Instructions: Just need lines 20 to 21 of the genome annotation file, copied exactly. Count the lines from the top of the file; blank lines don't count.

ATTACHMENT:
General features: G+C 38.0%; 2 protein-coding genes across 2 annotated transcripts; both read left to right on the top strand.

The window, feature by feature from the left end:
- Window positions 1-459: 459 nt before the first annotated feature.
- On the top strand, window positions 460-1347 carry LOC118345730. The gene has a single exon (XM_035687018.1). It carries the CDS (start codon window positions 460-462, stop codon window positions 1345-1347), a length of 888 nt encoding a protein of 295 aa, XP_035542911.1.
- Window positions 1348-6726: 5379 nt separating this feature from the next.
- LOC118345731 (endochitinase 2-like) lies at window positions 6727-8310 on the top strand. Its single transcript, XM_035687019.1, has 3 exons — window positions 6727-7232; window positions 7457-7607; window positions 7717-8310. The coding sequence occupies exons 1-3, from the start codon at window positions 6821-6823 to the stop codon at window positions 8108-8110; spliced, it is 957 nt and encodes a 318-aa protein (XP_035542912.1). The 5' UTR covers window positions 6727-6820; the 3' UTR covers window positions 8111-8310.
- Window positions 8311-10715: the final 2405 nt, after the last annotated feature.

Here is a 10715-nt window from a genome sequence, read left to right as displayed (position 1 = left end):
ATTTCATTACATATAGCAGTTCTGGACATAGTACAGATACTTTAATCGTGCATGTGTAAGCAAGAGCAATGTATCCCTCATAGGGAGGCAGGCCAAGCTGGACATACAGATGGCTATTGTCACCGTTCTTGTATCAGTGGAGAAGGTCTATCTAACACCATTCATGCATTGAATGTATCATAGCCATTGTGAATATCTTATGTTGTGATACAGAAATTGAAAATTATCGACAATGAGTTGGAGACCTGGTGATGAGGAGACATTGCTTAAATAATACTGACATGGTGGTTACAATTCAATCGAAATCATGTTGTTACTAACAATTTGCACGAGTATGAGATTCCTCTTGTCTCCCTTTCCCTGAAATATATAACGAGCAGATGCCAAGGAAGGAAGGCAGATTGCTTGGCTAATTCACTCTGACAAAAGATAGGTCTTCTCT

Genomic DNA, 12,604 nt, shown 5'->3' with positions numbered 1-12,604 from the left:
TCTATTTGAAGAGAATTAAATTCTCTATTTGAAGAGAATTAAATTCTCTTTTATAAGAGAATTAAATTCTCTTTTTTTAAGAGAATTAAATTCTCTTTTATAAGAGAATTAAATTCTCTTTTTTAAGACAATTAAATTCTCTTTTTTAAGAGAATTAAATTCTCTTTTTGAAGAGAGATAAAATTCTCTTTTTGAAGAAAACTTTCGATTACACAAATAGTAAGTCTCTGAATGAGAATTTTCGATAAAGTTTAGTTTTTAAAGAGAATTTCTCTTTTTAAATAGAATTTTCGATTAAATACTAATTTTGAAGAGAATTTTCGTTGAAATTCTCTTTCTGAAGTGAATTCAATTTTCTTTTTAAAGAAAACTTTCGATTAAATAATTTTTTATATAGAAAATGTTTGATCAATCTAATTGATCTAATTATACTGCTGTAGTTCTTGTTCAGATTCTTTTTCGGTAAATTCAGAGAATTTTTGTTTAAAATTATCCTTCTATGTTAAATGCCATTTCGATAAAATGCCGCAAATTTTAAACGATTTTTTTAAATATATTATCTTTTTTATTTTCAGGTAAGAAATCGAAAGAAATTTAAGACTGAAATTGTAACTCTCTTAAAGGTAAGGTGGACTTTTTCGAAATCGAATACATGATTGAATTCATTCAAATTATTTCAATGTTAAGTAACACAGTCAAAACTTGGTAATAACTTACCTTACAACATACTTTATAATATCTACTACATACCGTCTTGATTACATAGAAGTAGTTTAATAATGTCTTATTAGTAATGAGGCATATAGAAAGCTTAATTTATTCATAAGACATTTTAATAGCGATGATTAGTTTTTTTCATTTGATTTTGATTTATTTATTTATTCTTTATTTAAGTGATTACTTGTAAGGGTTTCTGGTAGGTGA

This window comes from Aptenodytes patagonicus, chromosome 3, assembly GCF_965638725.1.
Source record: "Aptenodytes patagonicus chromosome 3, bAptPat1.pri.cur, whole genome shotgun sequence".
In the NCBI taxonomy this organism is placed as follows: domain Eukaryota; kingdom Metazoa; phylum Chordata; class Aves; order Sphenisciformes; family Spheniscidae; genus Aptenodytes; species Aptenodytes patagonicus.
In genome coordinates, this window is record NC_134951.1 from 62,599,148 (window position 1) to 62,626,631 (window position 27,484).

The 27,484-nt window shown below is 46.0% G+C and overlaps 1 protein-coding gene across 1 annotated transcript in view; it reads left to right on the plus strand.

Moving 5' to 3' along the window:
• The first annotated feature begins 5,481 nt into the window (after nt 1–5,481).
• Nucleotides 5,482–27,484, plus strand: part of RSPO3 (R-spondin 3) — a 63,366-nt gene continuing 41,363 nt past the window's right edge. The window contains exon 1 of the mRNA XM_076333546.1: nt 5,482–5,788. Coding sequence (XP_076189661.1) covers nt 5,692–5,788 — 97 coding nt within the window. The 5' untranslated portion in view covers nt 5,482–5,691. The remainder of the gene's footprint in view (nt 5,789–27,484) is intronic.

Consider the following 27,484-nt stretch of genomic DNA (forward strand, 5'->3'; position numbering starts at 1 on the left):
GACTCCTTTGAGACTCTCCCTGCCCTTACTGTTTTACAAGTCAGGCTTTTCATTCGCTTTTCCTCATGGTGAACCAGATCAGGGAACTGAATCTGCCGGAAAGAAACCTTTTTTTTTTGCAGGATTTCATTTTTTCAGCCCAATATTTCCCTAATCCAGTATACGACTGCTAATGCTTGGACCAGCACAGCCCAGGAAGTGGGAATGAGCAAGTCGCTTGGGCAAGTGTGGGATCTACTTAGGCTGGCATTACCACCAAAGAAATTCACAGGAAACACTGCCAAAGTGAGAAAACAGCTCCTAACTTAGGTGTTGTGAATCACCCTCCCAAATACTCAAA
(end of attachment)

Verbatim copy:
Consider the following 27,484-nt stretch of genomic DNA (forward strand, 5'->3'; position numbering starts at 1 on the left):
GACTCCTTTGAGACTCTCCCTGCCCTTACTGTTTTACAAGTCAGGCTTTTCATTCGCTTTTCCTCATGGTGAACCAGATCAGGGAACTGAATCTGCCGGAAAGAAACCTTTTTTTTTTGCAGGATTTCATTTTTTCAGCCCAATATTTCCCTAATCCAGTATACGACTGCTAATGCTTGGACCAGCACAGCCCAGGAAGTGGGAATGAGCAAGTCGCTTGGGCAAGTGTGGGATCTACTTAGGCTGGCATTACCACCAAAGAAATTCACAGGAAACACTGCCAAAGTGAGAAAACAGCTCCTAACTTAGGTGTTGTGAATCACCCTCCCAAATACTCAAA